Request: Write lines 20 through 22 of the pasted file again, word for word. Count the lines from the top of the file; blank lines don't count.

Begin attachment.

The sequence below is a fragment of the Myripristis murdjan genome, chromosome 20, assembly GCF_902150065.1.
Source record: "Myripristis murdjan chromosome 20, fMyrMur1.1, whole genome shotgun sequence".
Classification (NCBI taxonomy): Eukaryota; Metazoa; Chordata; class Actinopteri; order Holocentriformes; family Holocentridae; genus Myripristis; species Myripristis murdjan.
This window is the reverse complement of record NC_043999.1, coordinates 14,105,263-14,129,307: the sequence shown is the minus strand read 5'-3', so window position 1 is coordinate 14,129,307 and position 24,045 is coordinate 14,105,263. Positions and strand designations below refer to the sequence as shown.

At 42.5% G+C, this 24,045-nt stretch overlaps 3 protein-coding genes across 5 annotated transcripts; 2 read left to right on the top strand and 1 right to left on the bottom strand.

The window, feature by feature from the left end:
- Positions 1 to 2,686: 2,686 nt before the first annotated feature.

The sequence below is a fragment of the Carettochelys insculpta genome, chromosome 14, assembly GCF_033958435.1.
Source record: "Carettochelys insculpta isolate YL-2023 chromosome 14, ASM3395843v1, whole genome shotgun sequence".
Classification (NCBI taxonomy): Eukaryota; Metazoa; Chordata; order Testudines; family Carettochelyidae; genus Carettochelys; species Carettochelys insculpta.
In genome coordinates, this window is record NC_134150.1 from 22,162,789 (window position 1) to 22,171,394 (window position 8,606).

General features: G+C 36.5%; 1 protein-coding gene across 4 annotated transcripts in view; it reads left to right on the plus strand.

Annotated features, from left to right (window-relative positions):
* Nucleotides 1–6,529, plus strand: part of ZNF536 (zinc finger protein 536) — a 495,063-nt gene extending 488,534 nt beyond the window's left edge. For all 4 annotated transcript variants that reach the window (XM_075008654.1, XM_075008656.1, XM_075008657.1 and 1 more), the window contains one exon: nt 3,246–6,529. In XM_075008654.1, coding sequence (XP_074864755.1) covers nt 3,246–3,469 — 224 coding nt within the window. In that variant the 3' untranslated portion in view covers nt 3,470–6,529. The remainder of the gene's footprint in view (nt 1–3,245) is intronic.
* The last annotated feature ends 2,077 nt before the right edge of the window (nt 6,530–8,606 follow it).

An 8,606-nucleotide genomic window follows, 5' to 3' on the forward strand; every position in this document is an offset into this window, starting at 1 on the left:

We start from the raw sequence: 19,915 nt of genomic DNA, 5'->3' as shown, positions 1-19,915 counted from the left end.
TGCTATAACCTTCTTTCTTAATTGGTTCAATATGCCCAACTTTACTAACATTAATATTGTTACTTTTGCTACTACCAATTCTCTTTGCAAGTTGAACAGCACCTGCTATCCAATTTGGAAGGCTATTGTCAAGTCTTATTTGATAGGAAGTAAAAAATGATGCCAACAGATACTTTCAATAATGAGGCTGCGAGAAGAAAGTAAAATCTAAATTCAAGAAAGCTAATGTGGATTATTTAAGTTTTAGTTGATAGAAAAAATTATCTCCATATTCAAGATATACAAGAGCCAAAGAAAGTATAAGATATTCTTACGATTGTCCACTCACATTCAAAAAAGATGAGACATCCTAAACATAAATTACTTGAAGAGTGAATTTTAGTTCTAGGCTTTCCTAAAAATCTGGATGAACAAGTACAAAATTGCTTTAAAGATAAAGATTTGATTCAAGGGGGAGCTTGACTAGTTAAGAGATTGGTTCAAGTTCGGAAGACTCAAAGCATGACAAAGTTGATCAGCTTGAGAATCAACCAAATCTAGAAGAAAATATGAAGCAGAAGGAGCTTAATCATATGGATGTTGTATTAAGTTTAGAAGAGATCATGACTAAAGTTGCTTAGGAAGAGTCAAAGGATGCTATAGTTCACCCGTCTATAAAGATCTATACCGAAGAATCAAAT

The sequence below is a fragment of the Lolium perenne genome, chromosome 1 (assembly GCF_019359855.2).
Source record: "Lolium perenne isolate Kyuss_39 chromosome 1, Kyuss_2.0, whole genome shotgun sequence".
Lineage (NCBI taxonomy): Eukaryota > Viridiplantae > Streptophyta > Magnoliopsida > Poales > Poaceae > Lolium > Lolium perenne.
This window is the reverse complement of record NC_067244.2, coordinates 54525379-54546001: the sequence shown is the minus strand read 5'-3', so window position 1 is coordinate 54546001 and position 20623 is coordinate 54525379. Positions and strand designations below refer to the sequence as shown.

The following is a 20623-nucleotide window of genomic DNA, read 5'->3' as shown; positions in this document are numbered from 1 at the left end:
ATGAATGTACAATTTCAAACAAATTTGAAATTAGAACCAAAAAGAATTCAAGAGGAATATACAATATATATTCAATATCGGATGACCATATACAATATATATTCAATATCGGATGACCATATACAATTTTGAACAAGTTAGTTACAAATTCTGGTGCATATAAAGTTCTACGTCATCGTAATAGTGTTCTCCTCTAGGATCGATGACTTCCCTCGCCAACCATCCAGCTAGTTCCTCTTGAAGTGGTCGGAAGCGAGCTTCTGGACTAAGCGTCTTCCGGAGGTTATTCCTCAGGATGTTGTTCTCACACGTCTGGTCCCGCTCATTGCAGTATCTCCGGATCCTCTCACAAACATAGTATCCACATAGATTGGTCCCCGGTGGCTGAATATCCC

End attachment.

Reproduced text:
Source record: "Lolium perenne isolate Kyuss_39 chromosome 1, Kyuss_2.0, whole genome shotgun sequence".
Lineage (NCBI taxonomy): Eukaryota > Viridiplantae > Streptophyta > Magnoliopsida > Poales > Poaceae > Lolium > Lolium perenne.
This window is the reverse complement of record NC_067244.2, coordinates 54525379-54546001: the sequence shown is the minus strand read 5'-3', so window position 1 is coordinate 54546001 and position 20623 is coordinate 54525379. Positions and strand designations below refer to the sequence as shown.